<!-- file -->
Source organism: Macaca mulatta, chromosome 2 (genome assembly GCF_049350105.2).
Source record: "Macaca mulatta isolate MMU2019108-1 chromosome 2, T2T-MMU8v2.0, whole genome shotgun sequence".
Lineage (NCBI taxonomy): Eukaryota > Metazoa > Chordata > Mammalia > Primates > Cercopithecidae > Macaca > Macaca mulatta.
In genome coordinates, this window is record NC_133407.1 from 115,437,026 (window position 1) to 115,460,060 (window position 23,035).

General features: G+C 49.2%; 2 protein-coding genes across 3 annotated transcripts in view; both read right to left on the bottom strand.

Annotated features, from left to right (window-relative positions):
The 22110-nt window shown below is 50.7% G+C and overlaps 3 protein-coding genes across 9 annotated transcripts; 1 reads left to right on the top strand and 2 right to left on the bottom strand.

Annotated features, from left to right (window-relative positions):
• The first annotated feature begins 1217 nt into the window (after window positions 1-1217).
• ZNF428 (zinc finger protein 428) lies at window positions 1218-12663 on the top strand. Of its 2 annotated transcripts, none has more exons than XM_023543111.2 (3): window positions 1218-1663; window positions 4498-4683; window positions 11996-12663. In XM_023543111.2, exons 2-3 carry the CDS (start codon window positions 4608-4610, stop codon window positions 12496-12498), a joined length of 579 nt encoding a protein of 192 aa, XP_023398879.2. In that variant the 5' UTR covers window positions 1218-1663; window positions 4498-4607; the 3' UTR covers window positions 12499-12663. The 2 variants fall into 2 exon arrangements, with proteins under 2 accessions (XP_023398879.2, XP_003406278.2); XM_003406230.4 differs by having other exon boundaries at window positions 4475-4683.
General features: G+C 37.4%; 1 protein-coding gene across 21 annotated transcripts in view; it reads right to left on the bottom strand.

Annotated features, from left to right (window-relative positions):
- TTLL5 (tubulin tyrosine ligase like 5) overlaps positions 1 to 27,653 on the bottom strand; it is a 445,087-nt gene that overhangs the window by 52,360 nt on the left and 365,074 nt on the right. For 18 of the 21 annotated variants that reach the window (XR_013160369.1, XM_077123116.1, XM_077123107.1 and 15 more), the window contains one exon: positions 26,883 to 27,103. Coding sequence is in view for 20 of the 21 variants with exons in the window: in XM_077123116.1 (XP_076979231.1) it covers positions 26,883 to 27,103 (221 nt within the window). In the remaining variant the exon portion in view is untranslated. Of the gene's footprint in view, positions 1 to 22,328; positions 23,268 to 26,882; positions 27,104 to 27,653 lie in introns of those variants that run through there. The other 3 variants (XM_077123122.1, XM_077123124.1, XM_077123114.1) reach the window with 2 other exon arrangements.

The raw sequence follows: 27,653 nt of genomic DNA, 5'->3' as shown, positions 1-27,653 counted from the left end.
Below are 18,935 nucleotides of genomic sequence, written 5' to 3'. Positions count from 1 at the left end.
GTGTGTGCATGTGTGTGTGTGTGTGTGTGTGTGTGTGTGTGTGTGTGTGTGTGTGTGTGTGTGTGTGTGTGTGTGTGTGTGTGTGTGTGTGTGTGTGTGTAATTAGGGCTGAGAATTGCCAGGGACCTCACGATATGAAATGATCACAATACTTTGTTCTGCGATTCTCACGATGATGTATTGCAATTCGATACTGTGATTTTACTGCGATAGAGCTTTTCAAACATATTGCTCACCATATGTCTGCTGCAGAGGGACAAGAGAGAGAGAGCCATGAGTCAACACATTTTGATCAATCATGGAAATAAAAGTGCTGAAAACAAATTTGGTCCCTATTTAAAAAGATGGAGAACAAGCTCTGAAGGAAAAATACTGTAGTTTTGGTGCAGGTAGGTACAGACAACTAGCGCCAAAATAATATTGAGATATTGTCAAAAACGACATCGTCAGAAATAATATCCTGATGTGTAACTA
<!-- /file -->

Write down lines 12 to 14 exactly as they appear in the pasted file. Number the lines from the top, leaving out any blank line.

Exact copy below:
Annotated features, from left to right (window-relative positions):
- TTLL5 (tubulin tyrosine ligase like 5) overlaps positions 1 to 27,653 on the bottom strand; it is a 445,087-nt gene that overhangs the window by 52,360 nt on the left and 365,074 nt on the right. For 18 of the 21 annotated variants that reach the window (XR_013160369.1, XM_077123116.1, XM_077123107.1 and 15 more), the window contains one exon: positions 26,883 to 27,103. Coding sequence is in view for 20 of the 21 variants with exons in the window: in XM_077123116.1 (XP_076979231.1) it covers positions 26,883 to 27,103 (221 nt within the window). In the remaining variant the exon portion in view is untranslated. Of the gene's footprint in view, positions 1 to 22,328; positions 23,268 to 26,882; positions 27,104 to 27,653 lie in introns of those variants that run through there. The other 3 variants (XM_077123122.1, XM_077123124.1, XM_077123114.1) reach the window with 2 other exon arrangements.

The raw sequence follows: 27,653 nt of genomic DNA, 5'->3' as shown, positions 1-27,653 counted from the left end.